Imani Perry on Writing the Story of the American South
The Author of South to America Discusses the Space Between Public and Personal Narratives
Imani Perry’s South to America: A Journey Below the Mason-Dixon to Understand the Soul of a Nation comes out this week from Ecco Press. Perry answered questions about writing about the intersection of personal and national history, the cultural ideas associated with the American South, and gaining a reader’s trust.
You note in the book that, “We teachers, historians, patriots all have inherited a British inclination to tell history in a linear forward sequence. But that just won’t work for the story of the South. Or the nation.” With that in mind, where and how did you begin the project of writing this book?
Technically, it began with an essay I wrote for Harper’s in 2016, “As The South Goes, So Goes the Nation” which was a kismet-like event. I happened to speak at an event honoring Albert Murray’s legacy at Lincoln Center and met James Marcus there who was then the editor of Harper’s and we began a correspondence that led to that piece. But once I got to the book itself, I guess that started with soul searching. I thought about my identity as a Southerner and particular an Alabaman and asked myself the question of why it is such a strong part of who I take myself to be given that I’ve lived out of the South for most of my life. A large part of the answer is that’s where my family is and always has been.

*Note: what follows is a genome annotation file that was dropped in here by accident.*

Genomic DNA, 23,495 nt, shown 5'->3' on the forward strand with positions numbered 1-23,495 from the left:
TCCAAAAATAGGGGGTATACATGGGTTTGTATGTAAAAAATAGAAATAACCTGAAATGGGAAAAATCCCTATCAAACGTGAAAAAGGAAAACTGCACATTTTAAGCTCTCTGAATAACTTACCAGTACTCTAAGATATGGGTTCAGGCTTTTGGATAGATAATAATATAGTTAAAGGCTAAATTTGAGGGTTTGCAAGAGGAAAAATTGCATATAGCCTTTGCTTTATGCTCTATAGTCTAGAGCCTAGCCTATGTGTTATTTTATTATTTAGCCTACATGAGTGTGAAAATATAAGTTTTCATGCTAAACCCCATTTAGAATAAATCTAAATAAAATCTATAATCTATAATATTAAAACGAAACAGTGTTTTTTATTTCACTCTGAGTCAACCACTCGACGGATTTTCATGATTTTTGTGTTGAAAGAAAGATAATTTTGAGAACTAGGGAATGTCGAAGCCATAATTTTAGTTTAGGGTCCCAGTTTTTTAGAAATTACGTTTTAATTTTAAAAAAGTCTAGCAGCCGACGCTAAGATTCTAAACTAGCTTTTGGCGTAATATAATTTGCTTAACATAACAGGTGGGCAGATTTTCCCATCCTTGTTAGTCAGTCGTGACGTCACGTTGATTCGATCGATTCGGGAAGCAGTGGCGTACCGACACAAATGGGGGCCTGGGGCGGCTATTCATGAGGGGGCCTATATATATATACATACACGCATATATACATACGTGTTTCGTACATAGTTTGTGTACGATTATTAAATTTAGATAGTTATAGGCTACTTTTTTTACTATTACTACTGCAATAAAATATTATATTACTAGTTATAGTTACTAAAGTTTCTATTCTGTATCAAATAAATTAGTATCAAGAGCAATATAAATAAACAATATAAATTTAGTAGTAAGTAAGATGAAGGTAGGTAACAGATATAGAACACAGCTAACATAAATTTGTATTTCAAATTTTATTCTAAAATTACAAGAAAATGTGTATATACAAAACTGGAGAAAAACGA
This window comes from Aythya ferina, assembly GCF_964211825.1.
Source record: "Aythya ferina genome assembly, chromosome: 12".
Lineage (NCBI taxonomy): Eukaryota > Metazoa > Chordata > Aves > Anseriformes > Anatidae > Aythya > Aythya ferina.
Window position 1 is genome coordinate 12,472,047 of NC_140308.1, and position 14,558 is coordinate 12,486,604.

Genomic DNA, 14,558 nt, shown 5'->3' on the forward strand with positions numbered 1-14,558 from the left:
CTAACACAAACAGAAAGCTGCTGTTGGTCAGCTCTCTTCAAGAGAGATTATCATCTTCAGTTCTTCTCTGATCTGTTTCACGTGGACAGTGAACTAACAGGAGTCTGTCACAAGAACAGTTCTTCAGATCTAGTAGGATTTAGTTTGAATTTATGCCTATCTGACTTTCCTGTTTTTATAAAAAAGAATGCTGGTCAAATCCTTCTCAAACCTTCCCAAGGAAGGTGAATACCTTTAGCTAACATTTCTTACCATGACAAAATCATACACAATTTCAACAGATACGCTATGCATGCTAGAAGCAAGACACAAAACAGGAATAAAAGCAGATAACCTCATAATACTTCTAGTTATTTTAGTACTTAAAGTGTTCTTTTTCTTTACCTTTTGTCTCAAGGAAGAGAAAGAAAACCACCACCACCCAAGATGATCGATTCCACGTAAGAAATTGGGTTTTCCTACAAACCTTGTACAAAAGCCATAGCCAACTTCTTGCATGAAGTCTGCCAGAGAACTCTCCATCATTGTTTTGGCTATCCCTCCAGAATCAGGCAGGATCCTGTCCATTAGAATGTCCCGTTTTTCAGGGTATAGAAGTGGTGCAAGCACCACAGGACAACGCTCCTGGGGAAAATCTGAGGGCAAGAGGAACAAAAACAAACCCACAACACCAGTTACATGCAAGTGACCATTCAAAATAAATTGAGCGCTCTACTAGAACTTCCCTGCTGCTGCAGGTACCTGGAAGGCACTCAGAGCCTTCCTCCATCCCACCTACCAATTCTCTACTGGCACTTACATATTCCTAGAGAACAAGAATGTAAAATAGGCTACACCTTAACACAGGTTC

Growing up I lived a sort of elliptical life of physical departure and return, even though to paraphrase the painter Romare Bearden, I never left the South except physically. To this day, my late grandmother’s voice is in my head with every decision I make, every endeavor I take up. I also had an axe to grind. So much of my early impulse was to correct the record, a kind of defensive posture vis-à-vis my home which I took to be constantly mischaracterized when I traveled to any other region. I wanted people to understand, the South is not some backwards strange other place, but in fact from the beginning been the vanguard of this country, often in terrible ways but also in some extremely beautiful ways. I mean, the moral imagination that came from the spiritual expansiveness and courage of enslaved people is one of the greatest legacies of this country.
There’s this essential tension there, a push pull, between freedom and cruelty, between expression and repression, between exultation and degradation, that is always at work. Knowing that, seeing it from near and far, I knew that telling this story wasn’t going to be a tidy forward march. There’s no a then b then c, sort of movement through the region. If you talk about it that way, you miss its essence. You also can very easily misunderstand why we, as a country, have been fighting the same battles since the colonial period.
South to America weaves together many different threads: it is a history of the American South, an examination of the relationship the country has to the region, and the story of your own experiences there. Can you speak to the importance of invoking your own narrative in this project, and how did you decide to do so?